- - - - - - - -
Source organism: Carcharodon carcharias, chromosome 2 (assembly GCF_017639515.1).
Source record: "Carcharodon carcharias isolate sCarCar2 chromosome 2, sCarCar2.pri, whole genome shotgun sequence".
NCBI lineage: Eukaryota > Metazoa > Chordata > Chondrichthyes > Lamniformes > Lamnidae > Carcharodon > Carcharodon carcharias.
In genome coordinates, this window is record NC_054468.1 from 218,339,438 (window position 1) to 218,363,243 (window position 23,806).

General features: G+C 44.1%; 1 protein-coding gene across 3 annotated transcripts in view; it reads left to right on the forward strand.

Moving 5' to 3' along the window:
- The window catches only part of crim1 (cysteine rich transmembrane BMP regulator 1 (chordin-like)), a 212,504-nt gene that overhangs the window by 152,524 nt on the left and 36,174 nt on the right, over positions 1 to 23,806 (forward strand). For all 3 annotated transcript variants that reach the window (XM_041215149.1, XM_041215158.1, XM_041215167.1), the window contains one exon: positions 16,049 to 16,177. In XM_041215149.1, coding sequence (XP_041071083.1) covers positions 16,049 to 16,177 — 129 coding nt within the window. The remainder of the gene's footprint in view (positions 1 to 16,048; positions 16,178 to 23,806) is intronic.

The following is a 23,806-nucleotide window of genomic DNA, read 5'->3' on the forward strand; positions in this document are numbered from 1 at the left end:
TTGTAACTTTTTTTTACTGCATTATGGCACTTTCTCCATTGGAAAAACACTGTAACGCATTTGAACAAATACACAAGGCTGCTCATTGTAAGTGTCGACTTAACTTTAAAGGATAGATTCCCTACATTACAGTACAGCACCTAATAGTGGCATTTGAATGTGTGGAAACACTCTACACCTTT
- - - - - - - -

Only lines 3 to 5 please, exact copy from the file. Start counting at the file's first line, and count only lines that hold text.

NCBI lineage: Eukaryota > Metazoa > Chordata > Chondrichthyes > Lamniformes > Lamnidae > Carcharodon > Carcharodon carcharias.
In genome coordinates, this window is record NC_054468.1 from 218,339,438 (window position 1) to 218,363,243 (window position 23,806).

General features: G+C 44.1%; 1 protein-coding gene across 3 annotated transcripts in view; it reads left to right on the forward strand.